"My wife and I had discussed that, so it wasn’t a huge surprise. But it took a while to diagnose," Chris Cunningham says.

It took time, in part, because his type of cancer is a relatively rare form of non-Hodgkin lymphoma. It isn’t genetic and is likely different from the aggressive cancer his father had.

“Typically, lymphomas are found in the lymph nodes, and this was found in the tissue between,” Chris Cunningham says. “It’s called MALT lymphoma.”

MALT lymphoma

Mucosa-associated lymphoid tissue (MALT) lymphoma is a "rare form of lymphoma," Dr. Ney Alves, a hematologic oncologist at Sylvester Comprehensive Cancer Center, tells

These tumors grow in mucosal membranes, such as the lining of the internal organs, and often occur in the stomach, lungs, tongue or the eye socket, aka the orbital cavity, he adds.

MALT lymphoma occurs more commonly in people on medications that suppress the immune system, such as those with autoimmune conditions, Alves explains. Experts have been seeing a slight increase in this type of cancer, in part because more people are taking immune-suppressant drugs.

However, MALT can also spontaneously occur, Alves notes, which was the case with Chris Cunningham.

When it comes to symptoms of MALT, many patients with the cancer near their eye, like Chris Cunningham, notice a change, such as a swollen or protruding eye. But it can be difficult to find tumors in the stomach or lungs because they don't cause distinct signs, only general symptoms that can be associated a wide range of conditions.

It's "very hard do diagnose," Alves adds.

The good news is that these tumors aren’t aggressive and do not cause "significant problems, like pain or organ dysfunction,” Alves says. “These lymphomas tend to have slow growth.”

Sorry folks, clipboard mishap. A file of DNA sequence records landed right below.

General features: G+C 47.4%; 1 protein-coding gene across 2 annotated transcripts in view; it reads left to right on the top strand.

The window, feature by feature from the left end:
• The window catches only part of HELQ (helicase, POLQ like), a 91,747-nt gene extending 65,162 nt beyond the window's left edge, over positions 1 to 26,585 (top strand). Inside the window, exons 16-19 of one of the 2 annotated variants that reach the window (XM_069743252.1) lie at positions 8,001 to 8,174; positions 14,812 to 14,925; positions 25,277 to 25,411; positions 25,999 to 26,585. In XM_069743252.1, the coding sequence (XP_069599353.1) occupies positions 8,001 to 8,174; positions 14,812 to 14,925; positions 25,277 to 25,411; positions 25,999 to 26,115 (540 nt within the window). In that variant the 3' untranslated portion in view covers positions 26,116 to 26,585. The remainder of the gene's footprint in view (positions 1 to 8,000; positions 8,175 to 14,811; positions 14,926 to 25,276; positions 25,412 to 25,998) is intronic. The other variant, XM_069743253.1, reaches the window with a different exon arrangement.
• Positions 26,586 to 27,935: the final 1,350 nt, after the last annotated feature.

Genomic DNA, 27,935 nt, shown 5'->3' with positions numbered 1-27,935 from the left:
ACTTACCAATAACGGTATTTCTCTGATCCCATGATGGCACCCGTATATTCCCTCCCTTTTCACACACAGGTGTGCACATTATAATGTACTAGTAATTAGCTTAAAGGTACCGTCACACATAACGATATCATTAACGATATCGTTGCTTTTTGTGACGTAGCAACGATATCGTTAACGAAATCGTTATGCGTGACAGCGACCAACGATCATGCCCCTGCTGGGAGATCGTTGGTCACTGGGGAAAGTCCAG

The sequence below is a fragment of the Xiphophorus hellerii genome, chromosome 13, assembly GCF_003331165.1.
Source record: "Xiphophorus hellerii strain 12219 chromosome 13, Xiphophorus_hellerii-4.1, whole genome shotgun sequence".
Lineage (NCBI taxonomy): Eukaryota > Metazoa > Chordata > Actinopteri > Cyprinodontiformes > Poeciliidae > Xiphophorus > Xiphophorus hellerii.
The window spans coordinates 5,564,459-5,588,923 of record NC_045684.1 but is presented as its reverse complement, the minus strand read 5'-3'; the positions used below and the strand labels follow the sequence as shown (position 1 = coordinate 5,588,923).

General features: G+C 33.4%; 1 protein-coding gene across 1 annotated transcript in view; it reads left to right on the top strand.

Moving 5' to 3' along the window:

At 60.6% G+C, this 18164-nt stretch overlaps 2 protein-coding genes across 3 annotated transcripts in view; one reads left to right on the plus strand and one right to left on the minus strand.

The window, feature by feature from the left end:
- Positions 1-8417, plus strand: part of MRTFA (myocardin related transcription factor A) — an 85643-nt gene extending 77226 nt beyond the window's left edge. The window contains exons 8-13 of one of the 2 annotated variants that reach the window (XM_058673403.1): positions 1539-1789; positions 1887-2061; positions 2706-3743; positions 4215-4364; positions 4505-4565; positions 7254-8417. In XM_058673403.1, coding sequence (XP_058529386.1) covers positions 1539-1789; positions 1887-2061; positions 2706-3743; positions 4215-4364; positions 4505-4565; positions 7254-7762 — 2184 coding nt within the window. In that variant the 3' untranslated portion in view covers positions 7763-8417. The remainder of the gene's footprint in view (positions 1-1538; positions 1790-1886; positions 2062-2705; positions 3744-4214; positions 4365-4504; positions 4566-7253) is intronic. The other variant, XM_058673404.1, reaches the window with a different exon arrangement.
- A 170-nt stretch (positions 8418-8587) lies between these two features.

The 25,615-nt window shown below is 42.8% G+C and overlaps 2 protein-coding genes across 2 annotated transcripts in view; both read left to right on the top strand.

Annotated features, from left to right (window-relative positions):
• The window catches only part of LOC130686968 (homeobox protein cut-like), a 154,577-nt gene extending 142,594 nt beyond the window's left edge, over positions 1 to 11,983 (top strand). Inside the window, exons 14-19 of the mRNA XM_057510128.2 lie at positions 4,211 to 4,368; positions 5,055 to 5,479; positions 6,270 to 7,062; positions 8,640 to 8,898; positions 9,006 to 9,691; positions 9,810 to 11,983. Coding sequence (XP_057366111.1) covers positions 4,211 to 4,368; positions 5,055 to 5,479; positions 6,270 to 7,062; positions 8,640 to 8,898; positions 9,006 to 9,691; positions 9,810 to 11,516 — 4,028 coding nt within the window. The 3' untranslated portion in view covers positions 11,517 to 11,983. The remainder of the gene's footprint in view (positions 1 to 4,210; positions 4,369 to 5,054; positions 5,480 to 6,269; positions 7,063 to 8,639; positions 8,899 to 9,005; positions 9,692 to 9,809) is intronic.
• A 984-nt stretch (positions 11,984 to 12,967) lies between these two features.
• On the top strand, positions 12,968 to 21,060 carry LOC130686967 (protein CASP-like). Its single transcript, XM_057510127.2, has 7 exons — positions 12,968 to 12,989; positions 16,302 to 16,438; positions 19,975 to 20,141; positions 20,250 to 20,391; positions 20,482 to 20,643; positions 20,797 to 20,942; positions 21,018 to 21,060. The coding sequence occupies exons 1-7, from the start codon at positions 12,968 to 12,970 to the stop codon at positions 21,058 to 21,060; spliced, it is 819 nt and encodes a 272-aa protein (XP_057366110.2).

Treatment often includes surgery followed by radiation, which usually cures the cancer.

“The long-term prognosis with patients with radiotherapy alone … is very high in the long run — five, 10 years out ... more than 90% (survive),” Alves says.

Eye Cancer
As treatments continued, radiation took a toll on Chris Cunningham. Still, he feels grateful that he has completed it and is cancer-free.Courtesy Chris Cunningham


After his diagnosis, Chris Cunningham received 15 rounds of radiation, five days a week for three weeks starting in late November and finishing in mid-December 2023.

“Toward the end of my treatments, I started to get very, very fatigued, just not wanting to get off the couch,” he says. “I did have some localized skin (troubles) … almost like a sunburn or radiation burn locally around my eye.”

He also lost his eyebrow and some hair near his ear. That eye felt particularly dry, and he needs to keep it lubricated. About two weeks after finishing treatment, though, he began to feel “back to normal."

“I am completely healed,” Chris Cunningham says. “I’m cancer-free.”

The Cunninghams met each other as undergraduate students at the University of Miami. All these years later, it feels fitting that the university came back into their lives in what they call a “full-circle moment.”

“That’s where I met my wife, who ... was the one who encouraged me to get it checked out,” Chris Cunningham says. “Not to be hyperbolic, but she saved my life.”

He also feels grateful for Jennifer Cunningham’s support during his cancer diagnosis and treatment.

“She’s been my angel through this whole thing. I’ve leaned on her for information,” he says. “I probably couldn’t have done it without her.”